Do you have a favorite child? Don’t be so quick to deny it. Last month in Time Magazine’s cover story on parental favoritism, the author, Jeffrey Kluger, states: “It’s one of the worst kept secrets of family life that every parent has a preferred son or daughter… . And on pain of death, parents insist none of [this] is true.” While the parents may deny it, Kluger claims each child in the family is well aware of their favoritism status, or lack thereof. As I read his well-researched article, I found myself arguing out loud with some of his conclusions. Now, talking to myself is not an uncommon occurrence (I have some of my best conversations that way), but a heated discussion with a magazine is a little out of character.
I stewed over that article for a while, and then screwed up my courage and sat down with my eldest son. In the face of Kluger’s certainty, I approached the conversation with some trepidation:
Me: I read this article that claims that all parents have a favorite child, and that every child in the family is aware of it. So, I was wondering if you thought I had a favorite.
Son #1 (who is our second child): Sure, I’m your favorite; and yeah, I think the others know it.
Son #2 (who is our third child) was sitting in the other room, and overhearing the conversation, came to join us: I don’t know what family you’re living in, but I’m clearly the favorite in this one.
Right about then, their younger sister (our fourth and youngest child) walked through the room.
Son #1 and #2 almost in unison: Oh man, it is SO her. She is absolutely your favorite.
Youngest Daughter, after a brief explanation of the topic, shrugged and grinned knowingly (with just a hint of sheepishness thrown in for good measure) at both brothers, then pirouetted out of the room.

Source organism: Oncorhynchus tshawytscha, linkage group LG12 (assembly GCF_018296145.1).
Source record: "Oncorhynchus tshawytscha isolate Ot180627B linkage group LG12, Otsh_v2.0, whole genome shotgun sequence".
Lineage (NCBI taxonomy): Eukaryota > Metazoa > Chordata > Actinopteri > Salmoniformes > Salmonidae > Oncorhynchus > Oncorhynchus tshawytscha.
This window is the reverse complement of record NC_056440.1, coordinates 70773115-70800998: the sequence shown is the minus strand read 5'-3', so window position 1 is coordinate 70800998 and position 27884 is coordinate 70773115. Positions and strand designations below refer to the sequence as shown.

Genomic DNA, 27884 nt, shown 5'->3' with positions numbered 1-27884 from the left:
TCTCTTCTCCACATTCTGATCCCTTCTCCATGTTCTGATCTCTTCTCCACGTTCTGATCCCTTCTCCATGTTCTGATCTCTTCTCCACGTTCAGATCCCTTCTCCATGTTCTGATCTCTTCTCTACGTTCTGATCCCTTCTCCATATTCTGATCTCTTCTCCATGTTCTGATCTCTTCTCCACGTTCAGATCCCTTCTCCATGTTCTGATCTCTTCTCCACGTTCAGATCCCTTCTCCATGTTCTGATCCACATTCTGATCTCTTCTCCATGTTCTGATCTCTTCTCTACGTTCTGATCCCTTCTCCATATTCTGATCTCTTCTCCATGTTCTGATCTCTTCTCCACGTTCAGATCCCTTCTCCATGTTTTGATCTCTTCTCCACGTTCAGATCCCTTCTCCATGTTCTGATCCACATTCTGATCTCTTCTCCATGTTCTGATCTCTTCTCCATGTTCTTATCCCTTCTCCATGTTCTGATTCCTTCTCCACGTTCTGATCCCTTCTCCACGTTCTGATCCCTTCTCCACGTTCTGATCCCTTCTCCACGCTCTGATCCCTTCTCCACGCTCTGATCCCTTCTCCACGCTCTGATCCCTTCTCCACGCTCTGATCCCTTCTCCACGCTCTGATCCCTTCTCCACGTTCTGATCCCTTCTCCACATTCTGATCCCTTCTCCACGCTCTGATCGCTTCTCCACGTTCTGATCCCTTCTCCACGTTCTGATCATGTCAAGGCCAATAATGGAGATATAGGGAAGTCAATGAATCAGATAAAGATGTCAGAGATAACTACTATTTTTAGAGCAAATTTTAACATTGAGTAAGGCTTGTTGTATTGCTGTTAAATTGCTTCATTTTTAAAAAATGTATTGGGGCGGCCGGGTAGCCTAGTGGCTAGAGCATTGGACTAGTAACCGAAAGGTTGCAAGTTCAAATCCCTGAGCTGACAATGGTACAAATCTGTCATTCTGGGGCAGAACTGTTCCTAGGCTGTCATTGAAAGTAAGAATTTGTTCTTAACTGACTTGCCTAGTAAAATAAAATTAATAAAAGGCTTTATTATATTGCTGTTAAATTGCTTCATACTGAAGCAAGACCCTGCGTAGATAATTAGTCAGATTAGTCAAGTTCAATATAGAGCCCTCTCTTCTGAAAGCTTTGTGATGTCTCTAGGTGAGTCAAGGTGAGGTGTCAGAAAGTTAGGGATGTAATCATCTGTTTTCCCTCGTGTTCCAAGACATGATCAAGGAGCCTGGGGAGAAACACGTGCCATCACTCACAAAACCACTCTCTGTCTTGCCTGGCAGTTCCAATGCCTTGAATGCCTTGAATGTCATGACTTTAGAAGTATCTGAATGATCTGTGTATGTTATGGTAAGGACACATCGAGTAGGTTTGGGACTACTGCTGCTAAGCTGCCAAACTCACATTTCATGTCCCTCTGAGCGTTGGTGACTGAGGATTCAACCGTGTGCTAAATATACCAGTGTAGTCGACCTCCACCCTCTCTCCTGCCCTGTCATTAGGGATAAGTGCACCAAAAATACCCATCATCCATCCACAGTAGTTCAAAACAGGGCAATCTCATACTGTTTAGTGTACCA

When I asked why (OK, maybe “demanded proof” might be the better choice of words) they thought I favored their younger sister, they cited the following.
- She was allowed to watch three or four (the exact number was the subject of a surprising amount of discussion that I’m embarrassed to say I participated in) PG 13 movies before she was 13. Not only were they not allowed to watch PG 13 movie before that magical age, I also didn’t let them watch some “perfectly acceptable” TV shows, such as Seinfeld. (One fateful day I came upon Son #1 watching Seinfeld and made him turn it off because “Seinfeld might as well be rated R”—a statement I’ve certainly come to regret if not for its inaccuracy, but for how often he has thrown it back at me.)
- She got a cell phone when she was 15, while both boys had to wait until they were 16. If Eldest Daughter had been home, she would have added that she had to wait until she was 17.
Their proof of favoritism supports my theory that what children often see as favoritism is more a difference in parenting caused by more experience, changed circumstances, or sheer weariness. We did allow Youngest Daughter to see a few PG13 movies, but only because when we wanted to go to the movies as a family, the older kids, most specifically Son #1, complained so much about having to see “some stupid G rated movie” that the evening was ruined for all of us, unless we allowed him a fair share of the selecting. Needless to say, he was only interested in seeing PG 13 movies. As for the cell phone, by the time the youngest reached high school, cell phones were much more prevalent, and we were more comfortable about how to set limits on the potential down sides. Also, no doubt we were worn down by the constant arguments from four kids as to why we were stuck in the telephone dark ages, and quite frankly, it wasn’t worth the fight.
Although my sons didn’t mention it, they easily could have pointed out other perks with being the youngest, not the least of which is that she has more parental time and attention since there are now only two kids full time in our house, and soon she will be the only one. Although from her standpoint all this parental attention is a decidedly mixed blessing, it comes with some significant advantages. At the risk of sounding defensive, my point is that this is more luck of the birth/adoption order, not favoritism.
Kluger argues forcefully that favoritism is part and parcel of being a parent. In essence, he says we can’t help ourselves. From the research he cites, there doesn’t seem to be a set pattern of favoritism, but first and last born are often chosen. Mothers often prefer the first born son and fathers the last born daughter. In two children families, parents often split their favorites. He says the best we can do is try to keep this information to ourselves.